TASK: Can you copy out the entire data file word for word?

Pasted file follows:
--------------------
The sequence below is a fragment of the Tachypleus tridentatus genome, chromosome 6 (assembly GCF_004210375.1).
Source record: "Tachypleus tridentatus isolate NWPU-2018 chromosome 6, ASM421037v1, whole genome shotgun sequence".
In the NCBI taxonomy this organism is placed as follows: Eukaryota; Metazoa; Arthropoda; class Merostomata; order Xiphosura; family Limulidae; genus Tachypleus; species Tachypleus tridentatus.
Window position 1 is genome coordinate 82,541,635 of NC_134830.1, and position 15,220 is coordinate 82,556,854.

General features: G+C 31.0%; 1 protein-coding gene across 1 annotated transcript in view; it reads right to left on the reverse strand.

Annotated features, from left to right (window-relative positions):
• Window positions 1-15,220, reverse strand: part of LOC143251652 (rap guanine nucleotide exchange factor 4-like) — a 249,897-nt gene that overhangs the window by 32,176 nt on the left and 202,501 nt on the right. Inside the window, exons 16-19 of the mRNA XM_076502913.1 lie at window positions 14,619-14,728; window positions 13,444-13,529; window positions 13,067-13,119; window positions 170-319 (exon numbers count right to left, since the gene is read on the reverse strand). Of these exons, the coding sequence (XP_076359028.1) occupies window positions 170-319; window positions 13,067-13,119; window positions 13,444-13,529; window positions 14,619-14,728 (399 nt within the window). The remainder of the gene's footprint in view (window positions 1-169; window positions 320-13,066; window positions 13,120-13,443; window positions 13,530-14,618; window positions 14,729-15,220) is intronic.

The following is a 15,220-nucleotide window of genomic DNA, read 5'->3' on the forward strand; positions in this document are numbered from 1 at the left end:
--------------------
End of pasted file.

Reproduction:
The sequence below is a fragment of the Tachypleus tridentatus genome, chromosome 6 (assembly GCF_004210375.1).
Source record: "Tachypleus tridentatus isolate NWPU-2018 chromosome 6, ASM421037v1, whole genome shotgun sequence".
In the NCBI taxonomy this organism is placed as follows: Eukaryota; Metazoa; Arthropoda; class Merostomata; order Xiphosura; family Limulidae; genus Tachypleus; species Tachypleus tridentatus.
Window position 1 is genome coordinate 82,541,635 of NC_134830.1, and position 15,220 is coordinate 82,556,854.

General features: G+C 31.0%; 1 protein-coding gene across 1 annotated transcript in view; it reads right to left on the reverse strand.

Annotated features, from left to right (window-relative positions):
• Window positions 1-15,220, reverse strand: part of LOC143251652 (rap guanine nucleotide exchange factor 4-like) — a 249,897-nt gene that overhangs the window by 32,176 nt on the left and 202,501 nt on the right. Inside the window, exons 16-19 of the mRNA XM_076502913.1 lie at window positions 14,619-14,728; window positions 13,444-13,529; window positions 13,067-13,119; window positions 170-319 (exon numbers count right to left, since the gene is read on the reverse strand). Of these exons, the coding sequence (XP_076359028.1) occupies window positions 170-319; window positions 13,067-13,119; window positions 13,444-13,529; window positions 14,619-14,728 (399 nt within the window). The remainder of the gene's footprint in view (window positions 1-169; window positions 320-13,066; window positions 13,120-13,443; window positions 13,530-14,618; window positions 14,729-15,220) is intronic.

The following is a 15,220-nucleotide window of genomic DNA, read 5'->3' on the forward strand; positions in this document are numbered from 1 at the left end: